The draft gets underway Thursday night with the first two rounds with rounds 3-10 held on Friday beginning at 1 P.M. EST. The draft concludes on Saturday with rounds 11-40.
The Cubs "prize" for last year's futility at Wrigley is the fourth overall pick, a bonus pool of $8,352,200 and the fourth pick in each of the 40 rounds. Every pick in the first 10 rounds is assigned a $ value, which determines a team's bonus pool. Here's the Cubs first 10 picks and assigned value of the pick.
Round 1, Overall Pick # 4, Slot Allotment $4,621,200;
Round 2, # 45, $1,250,400;
Round 3, # 78, $714,900;
Round 4, # 109, $480,600;
Round 5, # 139, $359,900;
Round 6, # 169, $269,500;
Round 7, # 199, $201,900;
Round 8, # 229, $161,800;
Round 9, # 259, $151,000;
Round 10, # 289, $141,000.
Teams cannot spend more than $100,000 for picks 11-40 or the money counts against their bonus pool. Teams are penalized financially and can lose draft picks for exceeding the bonus pool by more than five percent. Any overage up to five percent is a 75 percent tax.
Cubs have plenty of options with the fourth pick and I wrote about those here . Jed Hoyer reiterated to the media the Cubs draft cry since they came to town, "Take the best player available" with the first pick and load up with pitching depth.
Really no reason for Cub fans to be excited about the June 5 draft based on past history. In the last 11 years, the Cubs have drafted three players currently on the roster: Jeff Samardzija, a fifth round pick in 2006; and a pair of 2007 selections—Darwin Barney in the 4th round and James Russell in the 14th.
With new ownership, there's been a change in philosophy with an emphasis on the minors and homegrown talent. Scouts and other resources have been added to improve the Cubs grasp of the amateur baseball scene, not only for the draft but internationally as well. And its working. Javier Baez, Albert Almora and Kris Bryant were tabbed in the first round the last three years, and they inked some of the top international prospects last July.
You can expect the Cubs to load up with pitchers in the early rounds for the third straight year. They selected nine pitchers in the first 10 rounds in 2012 (two supplemental picks) and then added seven more last year.
While the success or failure of the picks falls upon Theo Epstein, President of Baseball Operations, and Jed Hoyer, the Cubs GM, they have surrounded themselves with an impressive support staff.
Scouting/Player Development Director Jason McLeod prepares for his third draft with the North Siders. Last year, the Cubs nabbed college third baseman Kris Bryant with the second pick and selected Albert Almora with the sixth overall pick in 2012. McLeod joined the Cubs in November of 2011 after two years as the Padres Assistant General Manager. He spent five seasons as the Red Sox's director of amateur scouting and has 18 years of experience in baseball operations and coaching. He began his career in San Diego in 1994 as an intern in baseball operations and held several positions including coaching for three years in the minors. Area scout and assistant director of scouting and player development are also on his resume. He is the great-grand nephew of Hall of Fame pitcher Carl Hubbell.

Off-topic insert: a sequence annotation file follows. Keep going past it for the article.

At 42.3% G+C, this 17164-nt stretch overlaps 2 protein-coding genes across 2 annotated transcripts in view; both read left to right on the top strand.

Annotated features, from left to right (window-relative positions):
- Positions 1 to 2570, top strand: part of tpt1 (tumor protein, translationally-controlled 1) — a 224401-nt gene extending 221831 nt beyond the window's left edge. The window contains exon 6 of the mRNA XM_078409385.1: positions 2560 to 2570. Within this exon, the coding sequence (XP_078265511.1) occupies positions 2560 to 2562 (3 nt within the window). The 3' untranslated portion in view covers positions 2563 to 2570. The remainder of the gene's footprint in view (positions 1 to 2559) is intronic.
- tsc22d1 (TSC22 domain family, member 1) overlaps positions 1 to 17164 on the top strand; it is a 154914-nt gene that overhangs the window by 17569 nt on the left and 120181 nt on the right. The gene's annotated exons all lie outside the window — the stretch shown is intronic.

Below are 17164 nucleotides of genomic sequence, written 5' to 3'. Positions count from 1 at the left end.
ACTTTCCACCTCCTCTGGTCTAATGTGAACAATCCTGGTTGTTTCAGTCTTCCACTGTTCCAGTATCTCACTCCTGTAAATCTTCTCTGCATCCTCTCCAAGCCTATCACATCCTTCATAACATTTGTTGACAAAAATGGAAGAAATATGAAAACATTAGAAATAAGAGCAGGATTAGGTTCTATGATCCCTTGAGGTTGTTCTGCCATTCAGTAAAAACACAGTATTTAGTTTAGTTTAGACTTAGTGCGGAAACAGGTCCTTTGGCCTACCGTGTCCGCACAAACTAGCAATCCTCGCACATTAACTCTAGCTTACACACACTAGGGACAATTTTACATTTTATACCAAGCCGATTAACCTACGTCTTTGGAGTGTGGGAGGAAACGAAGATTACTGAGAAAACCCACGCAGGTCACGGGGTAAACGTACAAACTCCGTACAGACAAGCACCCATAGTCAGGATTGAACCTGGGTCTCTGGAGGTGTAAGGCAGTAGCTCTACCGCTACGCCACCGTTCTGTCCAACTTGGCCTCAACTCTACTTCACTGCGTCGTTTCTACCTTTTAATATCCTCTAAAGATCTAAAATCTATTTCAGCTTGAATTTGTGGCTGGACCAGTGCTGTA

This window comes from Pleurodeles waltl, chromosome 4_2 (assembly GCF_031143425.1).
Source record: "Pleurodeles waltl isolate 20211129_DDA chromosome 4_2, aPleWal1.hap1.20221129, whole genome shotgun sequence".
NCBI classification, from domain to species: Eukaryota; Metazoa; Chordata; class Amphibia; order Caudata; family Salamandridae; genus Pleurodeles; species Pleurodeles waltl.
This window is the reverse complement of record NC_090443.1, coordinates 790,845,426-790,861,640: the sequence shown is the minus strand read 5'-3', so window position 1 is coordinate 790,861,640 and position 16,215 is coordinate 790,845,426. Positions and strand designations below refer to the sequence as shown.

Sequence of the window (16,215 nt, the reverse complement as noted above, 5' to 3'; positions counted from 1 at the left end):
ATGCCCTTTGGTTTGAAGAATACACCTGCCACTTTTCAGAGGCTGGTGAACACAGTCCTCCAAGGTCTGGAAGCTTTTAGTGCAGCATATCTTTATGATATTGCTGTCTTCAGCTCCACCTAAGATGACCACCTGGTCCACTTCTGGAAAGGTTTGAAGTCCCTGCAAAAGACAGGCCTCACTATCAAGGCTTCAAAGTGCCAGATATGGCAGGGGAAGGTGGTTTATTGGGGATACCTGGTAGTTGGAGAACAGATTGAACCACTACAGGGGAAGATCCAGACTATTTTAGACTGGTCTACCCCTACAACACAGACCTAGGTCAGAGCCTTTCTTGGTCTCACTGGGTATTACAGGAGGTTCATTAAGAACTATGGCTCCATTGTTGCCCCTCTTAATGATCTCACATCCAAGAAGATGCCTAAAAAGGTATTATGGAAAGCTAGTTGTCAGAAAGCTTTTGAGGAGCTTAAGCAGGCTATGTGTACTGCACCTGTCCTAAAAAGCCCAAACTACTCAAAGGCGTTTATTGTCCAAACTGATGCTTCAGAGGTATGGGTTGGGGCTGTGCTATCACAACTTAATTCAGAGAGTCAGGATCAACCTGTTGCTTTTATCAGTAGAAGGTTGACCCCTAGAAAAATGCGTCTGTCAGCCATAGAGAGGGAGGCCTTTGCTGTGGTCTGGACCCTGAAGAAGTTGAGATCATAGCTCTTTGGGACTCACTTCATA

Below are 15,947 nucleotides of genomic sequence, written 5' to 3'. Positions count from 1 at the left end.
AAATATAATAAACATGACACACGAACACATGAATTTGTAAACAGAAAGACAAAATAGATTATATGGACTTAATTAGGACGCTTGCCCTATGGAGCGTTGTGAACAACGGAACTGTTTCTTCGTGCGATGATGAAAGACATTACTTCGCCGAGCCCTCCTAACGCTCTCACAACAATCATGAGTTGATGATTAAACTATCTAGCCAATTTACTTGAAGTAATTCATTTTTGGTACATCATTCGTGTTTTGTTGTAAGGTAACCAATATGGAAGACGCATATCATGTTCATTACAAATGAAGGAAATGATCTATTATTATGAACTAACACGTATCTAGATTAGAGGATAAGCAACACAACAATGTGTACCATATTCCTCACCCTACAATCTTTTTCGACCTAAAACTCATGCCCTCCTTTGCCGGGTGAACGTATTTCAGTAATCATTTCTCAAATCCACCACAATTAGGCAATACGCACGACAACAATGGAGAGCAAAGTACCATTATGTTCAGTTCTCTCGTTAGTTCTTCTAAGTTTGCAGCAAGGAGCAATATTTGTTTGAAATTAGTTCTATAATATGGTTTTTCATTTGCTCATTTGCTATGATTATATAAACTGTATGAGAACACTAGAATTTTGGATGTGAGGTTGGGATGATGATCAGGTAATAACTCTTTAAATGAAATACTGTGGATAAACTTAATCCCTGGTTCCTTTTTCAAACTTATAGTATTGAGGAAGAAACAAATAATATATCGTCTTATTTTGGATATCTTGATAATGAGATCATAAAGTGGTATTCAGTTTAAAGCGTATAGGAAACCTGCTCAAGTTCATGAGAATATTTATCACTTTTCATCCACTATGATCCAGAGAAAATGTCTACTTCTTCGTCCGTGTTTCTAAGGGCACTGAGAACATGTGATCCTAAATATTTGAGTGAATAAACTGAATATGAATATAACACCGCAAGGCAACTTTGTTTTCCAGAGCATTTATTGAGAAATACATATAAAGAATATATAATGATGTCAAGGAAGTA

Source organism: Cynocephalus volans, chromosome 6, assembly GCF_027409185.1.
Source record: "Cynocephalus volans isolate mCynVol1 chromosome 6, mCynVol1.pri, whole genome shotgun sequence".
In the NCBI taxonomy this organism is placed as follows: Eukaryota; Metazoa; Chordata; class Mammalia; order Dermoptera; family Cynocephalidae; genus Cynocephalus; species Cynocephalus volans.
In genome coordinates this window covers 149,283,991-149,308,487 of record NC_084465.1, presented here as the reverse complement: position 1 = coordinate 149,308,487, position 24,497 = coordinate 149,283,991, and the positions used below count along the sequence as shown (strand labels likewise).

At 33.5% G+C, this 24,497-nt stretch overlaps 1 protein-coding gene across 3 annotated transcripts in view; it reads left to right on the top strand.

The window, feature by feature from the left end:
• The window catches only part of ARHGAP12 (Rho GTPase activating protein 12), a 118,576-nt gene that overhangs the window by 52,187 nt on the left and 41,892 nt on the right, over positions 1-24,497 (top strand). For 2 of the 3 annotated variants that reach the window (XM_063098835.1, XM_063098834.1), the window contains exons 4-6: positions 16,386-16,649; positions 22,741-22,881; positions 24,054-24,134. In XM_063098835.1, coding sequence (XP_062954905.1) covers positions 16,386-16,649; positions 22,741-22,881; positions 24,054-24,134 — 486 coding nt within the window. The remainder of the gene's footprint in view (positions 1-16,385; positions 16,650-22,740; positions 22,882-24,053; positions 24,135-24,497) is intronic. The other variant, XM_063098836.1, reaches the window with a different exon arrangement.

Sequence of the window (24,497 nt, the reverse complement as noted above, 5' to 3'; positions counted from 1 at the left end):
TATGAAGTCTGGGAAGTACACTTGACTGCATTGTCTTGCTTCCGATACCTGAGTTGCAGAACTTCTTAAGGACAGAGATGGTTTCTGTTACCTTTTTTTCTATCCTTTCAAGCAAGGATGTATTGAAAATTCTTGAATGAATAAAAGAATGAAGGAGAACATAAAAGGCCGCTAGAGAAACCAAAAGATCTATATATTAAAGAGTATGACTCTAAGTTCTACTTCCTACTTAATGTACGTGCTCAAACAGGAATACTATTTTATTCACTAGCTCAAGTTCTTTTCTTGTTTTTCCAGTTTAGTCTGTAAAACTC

After promoting Jaron Madison to to Director of Player Development, Matt Dorey, the Cubs new Director of Amateur Scouting, oversees his first draft. When Theo Epstein left Boston there was an understanding he could not raid the Red Sox system and would only be able to take one employee with him, including none of the top-level employees in the department. That Red Sox employee was Dorey, an area scout and one of the Red Sox's top talent evaluators. Dorey has spent the past two years as the Cubs' regional crosschecker. He served as the Red Sox's area scout for Louisiana and Texas after being the club's Northwest scout in 2007, working with McLeod. He is credited with the Red Sox's signing right-hander Anthony Ranaudo (sandwich pick, 2010), third baseman Garin Cecchini (2010 fourth-round), outfielder Kendrick Perkins (2010 sixth-round) and Lucas LeBlanc (2010 11th-round), a group in which Boston spent nearly $5 million.
Lukas McKnight, a 21st round pick of the Cubs in 2000, serves as the Assistant Director of Amateur Scouting. McKnight caught in the Cubs minor leagues for five years (.261/.335/.348) playing 44 games at AA Tennessee in 2004. McKnight was promoted from Regional Crosschecker last year. Shane Ferrell, the son of Red Sox manager John Farrell, is the amateur scouting assistant. Farrell pitched at Marshall University from 2008-11. Sam Hughes and Ron Tostesnson serve as National Crosscheckers while Mark Adair, Steve Riha, and Bobby Filotel are regional crosscheckers.
Long-time Cubs scout Jim Crawford has been promoted to Scouting Supervisor and oversees the Cubs 17 area scouts that cover the US, Canada, Puerto Rico and Virgin Islands.. Those scouts are: Tim Adkins (KY, MI, OH, West PA., WV), Tom Clark (No. FL, So. GA), Chris Clemons (No. LA, No. X), Jonathan Davis (AL, MS TN), Scott Fairbanks (CA, NV), Trey Forerway (So/Cen. TX, So. LA), Al Geddes (AK, ID, MT, OR, WA, WY, West Canada), John Koronka (So. FL, Puerto Rico, Virgin Islands), Keith Lockhart (No. GA, SC), Alex Lontayo (So. CAL), Steve McFarland (AZ, CO, NM, UT, NV, West TX), Tony Meyers (Cen. CA, HI), Ty Nichols (AR, KS, MO, NE, ND, OK, SD), Matt Sherman (CT, VT, RI ME, NH, MA, NY, East PA, East Canada), Billy Swoope (DE, MD, NC, VA), Gabe Zapping (No. CA, NV), Stan Zielinski (IL, IN, IA, MN, WI). The Cubs use the services of part-time scouts Ramser Correa, Louis Ruffian, Keith Ryman and Eric Servais.